What's New in VMware Horizon 8 Version 2111 ESB

See what four features piqued Tom's interest in the new Extended Service Branch (ESB) Maintenance Release.

VMware released Horizon 8 version 2111 on Nov. 29, 2021.

Looking over it Release Notes, I saw a few interesting features I will discuss in this article.

As this is an Extended Service Branch (ESB) Maintenance Release, it will be supported for 36 months. This provides VMware customers with critical bug and security fixes during this time. You can upgrade directly to it from the previous ESB releases 7.10.3 and 7.13.1. This release has been validated with Epic (EMR), Nuance and Imprivata, and VMware validated peripheral devices.

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Connection Server and Horizon Console
One of the most anticipated changes in this release was announced at VMworld this year: VMware OS Optimization Tool is now a production-supported tool; graduating from being a VMware Fling. Although it was widely used before, the new production status will allow it to be used in tightly controlled environments that require only fully supported programs.

One of the most visible changes in the console is that you can now display 20, 50 or 100 rows of data per page. You can also select all the content across all the pages to preform bulk actions on.

When your license expires, you will be given a 30-day grace period to renew it. Previously you were locked out of the Horizon Console.

To prepare an RDS Host to be brought down, it must be set to Drain. This will prevent new connections to be made to it, so when the current ones are terminated the host will be free to be brought down. The console now indicates if an RDS server is in Drain mode or not.

You can use the Horizon Recording feature with RDSH desktop sessions; previously it was limited to Horizon sessions.

You can display up to 20,000 events. These can be displayed in UTC format, and you retrieve and display events based on Severity, Module, Message and Source.

There is a passel of enhancements to URL Content and Media Multimedia Redirection (MMR).

The Machine status dashboard allows you to have an overview of all the machines as a group rather than individually.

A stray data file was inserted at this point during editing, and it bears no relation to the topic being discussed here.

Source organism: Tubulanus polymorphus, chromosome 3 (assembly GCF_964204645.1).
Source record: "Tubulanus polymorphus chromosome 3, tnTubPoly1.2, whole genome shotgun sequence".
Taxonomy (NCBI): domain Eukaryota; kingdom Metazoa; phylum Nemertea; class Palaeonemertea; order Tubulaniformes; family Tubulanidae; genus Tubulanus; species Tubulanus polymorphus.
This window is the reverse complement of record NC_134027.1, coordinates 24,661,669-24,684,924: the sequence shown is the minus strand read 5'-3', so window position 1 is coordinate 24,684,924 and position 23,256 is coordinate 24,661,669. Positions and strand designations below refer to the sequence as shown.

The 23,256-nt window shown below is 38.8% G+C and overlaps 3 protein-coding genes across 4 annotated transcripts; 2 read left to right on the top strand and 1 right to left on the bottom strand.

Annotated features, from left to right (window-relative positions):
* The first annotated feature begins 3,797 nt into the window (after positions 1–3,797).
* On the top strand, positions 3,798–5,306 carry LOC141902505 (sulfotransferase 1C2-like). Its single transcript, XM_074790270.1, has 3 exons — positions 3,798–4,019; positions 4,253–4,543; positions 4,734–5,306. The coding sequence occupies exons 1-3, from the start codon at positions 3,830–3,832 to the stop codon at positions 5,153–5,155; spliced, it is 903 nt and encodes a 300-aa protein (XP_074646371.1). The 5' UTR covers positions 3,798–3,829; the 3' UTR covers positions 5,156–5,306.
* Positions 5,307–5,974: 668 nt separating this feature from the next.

Previous to this release, when you updated instant clones you had to do the entire pool. You can now select a subset of machines to update. I think this will be a great way to test new images before deploying Horizon on all of them.

Horizon Agent for Linux
The Linux agent now supports Horizon Direct-Connection. This allows a client to directly connect to a Linux desktop or application without using the connection broker. I wrote an article about using Horizon direct connect on Windows previously.

Horizon added support for published desktops and applications for SUSE SLED and SLES 15 SP3.

Horizon GPO Bundle
Horizon GPOs now have a policy to determines whether the end point encrypts the communication between the keyboard and the Horizon Client to avoid key-logging malware. It can also enable the sharing of client location data with Microsoft for E911 calling.

The biggest and most notable change in the REST API is that you can create/update/delete desktop pools using it. This is a huge deal for automating the management of desktop pools.

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The update also has some new APIs for RDS Farms, such as adding and removing RDS hosts to farms.

Of all the new features in 2111, the four that I find most interesting and will be exploring further are:

  • The REST API to create/delete/update desktop pools
  • Linux Direct Connect
  • Working with the new Event log features
  • Updating a subset of a instant clone desktop pool

In my next article, I will document my process of updating my Horizon 8 2106 environment to 2111, and share screen captures of some of the items that have changed. This release of Horizon can be downloaded from VMware customer Connect.

About the Author

Tom Fenton has a wealth of hands-on IT experience gained over the past 30 years in a variety of technologies, with the past 20 years focusing on virtualization and storage. He currently works as a Technical Marketing Manager for ControlUp. He previously worked at VMware in Staff and Senior level positions. He has also worked as a Senior Validation Engineer with The Taneja Group, where he headed the Validation Service Lab and was instrumental in starting up its vSphere Virtual Volumes practice. He's on X @vDoppler.


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